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Pediatric Neuropsychology Residency Program Core Training Faculty
E. Mark Mahone, PhD, ABPP
Director, Department of Neuropsychology
Co-Director, Center for Innovation and Leadershipin Special Education
Professor of Psychiatry and Behavioral Sciences
Dr. Mahone is director of neuropsychology at Kennedy Krieger Institute, and is on the core faculty in psychology for the Institute’s Maternal and Child Health Bureau (MCHB) Leadership Education in Neurodevelopmental Disabilities training program (LEND; 6T73MC0019) and the Intellectual and Developmental Disabilities Research Center. He was director of neuropsychology training at Kennedy Krieger from 1996 until 2009. A fellow of the American Psychological Association and the National Academy of Neuropsychology, Dr. Mahone is the president-elect of the American Academy of Clinical Neuropsychology (AACN) and has been a member of the AACN board of directors since 2006. He was also on the board of directors of the Association of Postdoctoral Programs in Clinical Neuropsychology (APPCN) from 2007 until 2011. Dr. Mahone is a full-time editorial board member of six journals: Assessment, Archives of Clinical Neuropsychology, Child Neuropsychology, Developmental Neuropsychology, The Clinical Neuropsychologist, and the Journal of the International Neuropsychological Society.
Dr. Mahone’s research involves understanding brain-behavior relationships in children with neurodevelopmental disorders, and the development and validation (using neurobehavioral assessment and neuroimaging) of assessment methods to better characterize neurobehavioral development. He is the principal investigator for the research grant (1R01 HD068425) “Development of ADHD in Preschool Children: Neuroimaging and Behavioral Correlates,” which uses brain mapping and neurobehavioral assessment to characterize the development of preschool children identified as at risk for ADHD. Dr. Mahone is also principal investigator of the AACN-sponsored “Outcomes Consortium for ADHD” and the AACN Foundation–funded study “The Incremental Validity of Neuropsychological Assessment in Children with ADHD.”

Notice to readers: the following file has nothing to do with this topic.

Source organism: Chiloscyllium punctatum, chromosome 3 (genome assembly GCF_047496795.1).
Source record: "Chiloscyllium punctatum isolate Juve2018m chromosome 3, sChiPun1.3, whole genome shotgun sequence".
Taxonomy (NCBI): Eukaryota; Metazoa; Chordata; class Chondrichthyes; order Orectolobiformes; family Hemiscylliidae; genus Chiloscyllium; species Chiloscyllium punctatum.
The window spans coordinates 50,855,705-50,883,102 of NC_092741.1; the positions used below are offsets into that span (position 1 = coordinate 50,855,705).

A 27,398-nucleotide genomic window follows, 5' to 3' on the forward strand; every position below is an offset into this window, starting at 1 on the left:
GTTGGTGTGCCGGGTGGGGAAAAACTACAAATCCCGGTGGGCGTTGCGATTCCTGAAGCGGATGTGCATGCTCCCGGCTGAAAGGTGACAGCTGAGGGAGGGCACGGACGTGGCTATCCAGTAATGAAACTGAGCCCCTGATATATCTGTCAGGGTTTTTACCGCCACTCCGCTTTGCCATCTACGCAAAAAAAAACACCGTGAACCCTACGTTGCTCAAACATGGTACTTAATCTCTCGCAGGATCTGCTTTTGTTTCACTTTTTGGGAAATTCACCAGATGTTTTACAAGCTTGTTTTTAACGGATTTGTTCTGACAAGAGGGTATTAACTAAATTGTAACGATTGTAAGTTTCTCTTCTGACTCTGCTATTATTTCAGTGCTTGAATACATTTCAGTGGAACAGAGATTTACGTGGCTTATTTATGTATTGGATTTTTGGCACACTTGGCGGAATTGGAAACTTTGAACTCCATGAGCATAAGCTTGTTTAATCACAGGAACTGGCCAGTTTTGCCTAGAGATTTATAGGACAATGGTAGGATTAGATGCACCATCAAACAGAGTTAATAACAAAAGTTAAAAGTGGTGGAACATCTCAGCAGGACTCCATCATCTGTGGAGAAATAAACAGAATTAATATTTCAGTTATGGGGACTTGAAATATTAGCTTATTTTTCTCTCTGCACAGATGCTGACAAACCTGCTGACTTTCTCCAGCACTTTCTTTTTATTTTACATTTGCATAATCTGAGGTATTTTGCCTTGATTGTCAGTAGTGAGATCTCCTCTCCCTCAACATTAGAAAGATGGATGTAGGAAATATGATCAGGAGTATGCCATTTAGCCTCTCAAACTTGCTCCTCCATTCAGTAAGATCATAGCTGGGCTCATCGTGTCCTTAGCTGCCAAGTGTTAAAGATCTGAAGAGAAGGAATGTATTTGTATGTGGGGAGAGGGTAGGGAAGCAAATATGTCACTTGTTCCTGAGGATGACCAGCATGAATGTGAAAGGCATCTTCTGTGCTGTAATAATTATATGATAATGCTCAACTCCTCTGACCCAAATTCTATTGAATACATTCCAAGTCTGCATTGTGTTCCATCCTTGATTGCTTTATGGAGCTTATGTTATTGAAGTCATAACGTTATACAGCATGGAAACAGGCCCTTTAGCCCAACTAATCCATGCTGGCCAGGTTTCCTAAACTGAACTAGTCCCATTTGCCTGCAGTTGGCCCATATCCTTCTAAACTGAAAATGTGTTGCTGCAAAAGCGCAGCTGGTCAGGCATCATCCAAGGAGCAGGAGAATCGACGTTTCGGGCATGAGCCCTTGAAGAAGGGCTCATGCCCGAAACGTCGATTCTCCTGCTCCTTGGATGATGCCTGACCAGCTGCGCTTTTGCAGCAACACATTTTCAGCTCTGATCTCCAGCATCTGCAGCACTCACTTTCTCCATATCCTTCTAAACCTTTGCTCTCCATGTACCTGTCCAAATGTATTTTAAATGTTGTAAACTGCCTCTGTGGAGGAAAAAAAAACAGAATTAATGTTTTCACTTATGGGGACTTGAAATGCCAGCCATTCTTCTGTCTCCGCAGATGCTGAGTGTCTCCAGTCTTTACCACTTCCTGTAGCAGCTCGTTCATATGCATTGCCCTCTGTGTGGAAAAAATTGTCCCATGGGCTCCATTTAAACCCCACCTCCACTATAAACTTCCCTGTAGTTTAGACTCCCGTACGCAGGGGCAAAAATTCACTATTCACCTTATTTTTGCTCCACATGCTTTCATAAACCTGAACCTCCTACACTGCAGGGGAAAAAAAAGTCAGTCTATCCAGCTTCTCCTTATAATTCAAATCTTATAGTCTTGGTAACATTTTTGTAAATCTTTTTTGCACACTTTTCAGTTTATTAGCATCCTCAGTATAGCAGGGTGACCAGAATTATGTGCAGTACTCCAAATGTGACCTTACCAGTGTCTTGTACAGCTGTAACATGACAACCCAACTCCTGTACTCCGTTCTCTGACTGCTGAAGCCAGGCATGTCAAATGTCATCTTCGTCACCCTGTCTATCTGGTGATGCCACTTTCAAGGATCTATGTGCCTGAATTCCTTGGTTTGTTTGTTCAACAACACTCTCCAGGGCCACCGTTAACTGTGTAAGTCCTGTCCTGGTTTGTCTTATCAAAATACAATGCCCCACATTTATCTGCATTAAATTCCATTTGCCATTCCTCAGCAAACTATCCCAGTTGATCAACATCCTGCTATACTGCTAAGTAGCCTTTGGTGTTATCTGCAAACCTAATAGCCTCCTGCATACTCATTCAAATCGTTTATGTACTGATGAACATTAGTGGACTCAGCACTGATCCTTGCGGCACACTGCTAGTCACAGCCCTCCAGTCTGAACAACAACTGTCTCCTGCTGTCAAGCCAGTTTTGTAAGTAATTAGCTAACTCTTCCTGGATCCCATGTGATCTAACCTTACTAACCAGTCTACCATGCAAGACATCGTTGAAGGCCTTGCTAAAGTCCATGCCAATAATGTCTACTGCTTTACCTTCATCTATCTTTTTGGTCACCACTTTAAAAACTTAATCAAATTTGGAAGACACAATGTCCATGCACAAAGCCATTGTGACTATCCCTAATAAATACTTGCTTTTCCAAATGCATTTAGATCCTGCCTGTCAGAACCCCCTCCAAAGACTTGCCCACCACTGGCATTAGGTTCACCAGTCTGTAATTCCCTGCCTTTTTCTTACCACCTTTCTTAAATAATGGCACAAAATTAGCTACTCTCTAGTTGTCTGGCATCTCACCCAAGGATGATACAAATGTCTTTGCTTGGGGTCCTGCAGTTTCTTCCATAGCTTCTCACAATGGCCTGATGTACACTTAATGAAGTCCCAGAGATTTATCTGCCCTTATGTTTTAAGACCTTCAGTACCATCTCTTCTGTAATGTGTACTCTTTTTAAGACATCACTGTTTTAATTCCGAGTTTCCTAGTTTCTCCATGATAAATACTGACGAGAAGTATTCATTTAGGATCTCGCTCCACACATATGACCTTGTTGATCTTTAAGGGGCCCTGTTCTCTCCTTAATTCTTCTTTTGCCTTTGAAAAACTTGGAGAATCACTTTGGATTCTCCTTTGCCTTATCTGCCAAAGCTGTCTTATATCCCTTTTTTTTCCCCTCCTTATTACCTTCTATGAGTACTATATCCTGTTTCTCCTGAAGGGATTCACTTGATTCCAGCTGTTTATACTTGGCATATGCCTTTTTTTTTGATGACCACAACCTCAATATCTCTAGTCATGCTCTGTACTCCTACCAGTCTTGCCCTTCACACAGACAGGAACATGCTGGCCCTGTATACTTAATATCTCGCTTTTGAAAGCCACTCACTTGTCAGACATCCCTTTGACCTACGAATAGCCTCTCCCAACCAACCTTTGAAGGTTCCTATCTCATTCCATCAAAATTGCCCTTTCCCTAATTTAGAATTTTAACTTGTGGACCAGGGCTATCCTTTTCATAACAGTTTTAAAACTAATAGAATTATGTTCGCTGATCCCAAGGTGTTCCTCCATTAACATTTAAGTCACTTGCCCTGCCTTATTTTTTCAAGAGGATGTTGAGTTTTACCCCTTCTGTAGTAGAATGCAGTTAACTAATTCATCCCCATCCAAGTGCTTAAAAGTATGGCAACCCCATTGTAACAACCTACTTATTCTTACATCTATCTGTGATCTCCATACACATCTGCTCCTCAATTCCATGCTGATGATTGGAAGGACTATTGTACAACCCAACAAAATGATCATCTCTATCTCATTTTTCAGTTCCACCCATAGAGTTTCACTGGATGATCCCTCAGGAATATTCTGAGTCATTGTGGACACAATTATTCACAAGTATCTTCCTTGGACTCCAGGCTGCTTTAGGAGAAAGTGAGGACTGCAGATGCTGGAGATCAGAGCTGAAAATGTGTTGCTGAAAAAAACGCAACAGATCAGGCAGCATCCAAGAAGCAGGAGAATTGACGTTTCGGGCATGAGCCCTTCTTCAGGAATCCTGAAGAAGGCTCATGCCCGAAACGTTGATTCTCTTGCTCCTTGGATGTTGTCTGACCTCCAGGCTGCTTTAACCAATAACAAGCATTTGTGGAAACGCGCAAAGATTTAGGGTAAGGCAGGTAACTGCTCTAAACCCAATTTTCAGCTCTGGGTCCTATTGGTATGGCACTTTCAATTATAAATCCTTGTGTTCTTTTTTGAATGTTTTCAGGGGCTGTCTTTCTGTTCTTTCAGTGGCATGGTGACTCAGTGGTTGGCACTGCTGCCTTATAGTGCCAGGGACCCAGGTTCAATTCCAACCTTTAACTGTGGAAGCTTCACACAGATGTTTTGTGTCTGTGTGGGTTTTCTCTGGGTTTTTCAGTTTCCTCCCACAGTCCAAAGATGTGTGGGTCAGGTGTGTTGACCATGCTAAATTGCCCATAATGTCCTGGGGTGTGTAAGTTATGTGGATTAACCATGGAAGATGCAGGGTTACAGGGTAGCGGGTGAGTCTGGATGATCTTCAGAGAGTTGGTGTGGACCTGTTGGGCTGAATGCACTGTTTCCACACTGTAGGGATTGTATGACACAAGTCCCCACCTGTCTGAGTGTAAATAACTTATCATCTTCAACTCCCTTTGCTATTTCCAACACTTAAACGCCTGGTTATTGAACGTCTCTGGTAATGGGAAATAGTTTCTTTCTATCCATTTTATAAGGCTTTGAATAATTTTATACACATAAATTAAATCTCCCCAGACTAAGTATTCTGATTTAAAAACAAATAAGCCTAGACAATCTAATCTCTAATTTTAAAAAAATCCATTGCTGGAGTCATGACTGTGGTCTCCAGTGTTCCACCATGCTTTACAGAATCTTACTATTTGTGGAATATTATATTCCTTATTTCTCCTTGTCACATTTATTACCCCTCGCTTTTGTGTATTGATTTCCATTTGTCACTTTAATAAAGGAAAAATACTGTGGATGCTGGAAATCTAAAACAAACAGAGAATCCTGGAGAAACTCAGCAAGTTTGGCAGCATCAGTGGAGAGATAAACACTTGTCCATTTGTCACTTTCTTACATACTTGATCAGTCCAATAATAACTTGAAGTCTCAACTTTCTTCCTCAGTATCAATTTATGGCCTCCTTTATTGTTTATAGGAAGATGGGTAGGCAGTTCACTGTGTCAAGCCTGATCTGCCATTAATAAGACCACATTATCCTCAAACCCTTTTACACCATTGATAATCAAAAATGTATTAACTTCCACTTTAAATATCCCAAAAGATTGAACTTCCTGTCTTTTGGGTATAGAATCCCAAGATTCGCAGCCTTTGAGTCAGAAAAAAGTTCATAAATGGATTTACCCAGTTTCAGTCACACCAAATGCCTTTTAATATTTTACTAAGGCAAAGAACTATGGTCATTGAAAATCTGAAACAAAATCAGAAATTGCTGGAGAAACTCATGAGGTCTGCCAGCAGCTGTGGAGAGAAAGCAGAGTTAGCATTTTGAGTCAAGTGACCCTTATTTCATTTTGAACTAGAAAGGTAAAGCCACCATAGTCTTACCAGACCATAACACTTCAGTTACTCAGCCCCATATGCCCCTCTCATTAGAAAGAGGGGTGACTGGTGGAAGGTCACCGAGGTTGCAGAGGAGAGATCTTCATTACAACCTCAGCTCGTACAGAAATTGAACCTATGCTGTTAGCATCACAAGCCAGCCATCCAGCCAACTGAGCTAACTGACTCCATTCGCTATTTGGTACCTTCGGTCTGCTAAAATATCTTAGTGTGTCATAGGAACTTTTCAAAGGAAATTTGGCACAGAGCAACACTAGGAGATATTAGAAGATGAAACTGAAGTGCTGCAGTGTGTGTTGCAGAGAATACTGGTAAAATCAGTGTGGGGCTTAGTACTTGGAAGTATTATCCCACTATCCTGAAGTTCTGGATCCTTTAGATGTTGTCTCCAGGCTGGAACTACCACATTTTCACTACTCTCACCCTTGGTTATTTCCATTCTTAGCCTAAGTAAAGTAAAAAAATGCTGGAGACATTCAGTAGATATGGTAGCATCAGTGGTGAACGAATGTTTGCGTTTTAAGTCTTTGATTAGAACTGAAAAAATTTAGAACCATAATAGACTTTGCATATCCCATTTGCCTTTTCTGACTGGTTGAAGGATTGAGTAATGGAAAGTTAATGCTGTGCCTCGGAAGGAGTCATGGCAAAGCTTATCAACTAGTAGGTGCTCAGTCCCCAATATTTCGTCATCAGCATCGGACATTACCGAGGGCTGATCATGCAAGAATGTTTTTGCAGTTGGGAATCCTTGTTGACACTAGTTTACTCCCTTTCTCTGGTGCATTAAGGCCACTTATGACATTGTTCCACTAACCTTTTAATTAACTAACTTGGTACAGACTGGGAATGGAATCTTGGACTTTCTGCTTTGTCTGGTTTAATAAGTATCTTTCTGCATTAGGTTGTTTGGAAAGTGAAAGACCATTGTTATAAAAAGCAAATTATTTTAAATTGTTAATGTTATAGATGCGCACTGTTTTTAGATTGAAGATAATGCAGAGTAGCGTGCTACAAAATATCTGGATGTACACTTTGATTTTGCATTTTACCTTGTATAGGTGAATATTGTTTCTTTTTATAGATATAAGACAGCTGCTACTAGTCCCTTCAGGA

Director of Neuropsychological Rehabilitation Services and Director of Training
Associate Professor of Psychiatry and Behavioral Sciences
Associate Professor of Physical Medicine and Rehabilitation
Dr. Slomine directs the neuropsychology training program for postdoctoral residents, predoctoral interns, and doctoral externs at Kennedy Krieger Institute. In addition, she oversees neuropsychological services throughout the Rehabilitation Continuum of Care. She also directly supervises postdoctoral residents, predoctoral interns, and predoctoral externs in providing comprehensive clinical neuropsychological services to inpatients at Kennedy Krieger Institute, as well as outpatients who are being evaluated and treated through the Institute’s Rehabilitation Continuum of Care. She is currently on the board of directors of the American Board of Clinical Neuropsychology. She is also on the editorial board of the Journal of Head Trauma Rehabilitation and is associate editor of Rehabilitation Psychology.
Dr. Slomine’s research focuses on neuropsychological outcomes following pediatric brain injury. She has more than 30 peer-reviewed research publications and several book chapters. She developed a measure, the Cognitive and Linguistic Scale, to track recovery following pediatric brain injury in an inpatient rehabilitation setting. She is currently a co-investigator for two NIH-funded multicenter randomized controlled trials examining the efficacy of hypothermia treatment acutely after in-hospital and out-of-hospital pediatric cardiac arrest. Her role involves development, oversight, and interpretation of long-term neurocognitive outcome data for the trials. Over the last few years, she has actively mentored postdoctoral residents and junior faculty in research, resulting in numerous presentations and publications.
Director of Rehabilitation Outcomes and Related Research
Assistant Professor of Physical Medicine and Rehabilitation
Assistant Professor of Psychiatry and Behavioral Sciences
Dr. Salorio is a pediatric neuropsychologist and a primary supervisor for doctoral students, interns, and residents. She provides clinical neuropsychological services to children through Kennedy Krieger’s inpatient neurorehabilitation service, the outpatient neuropsychology service, the multidisciplinary rehabilitation follow-up clinic, and the multidisciplinary hemispherectomy presurgical clinic.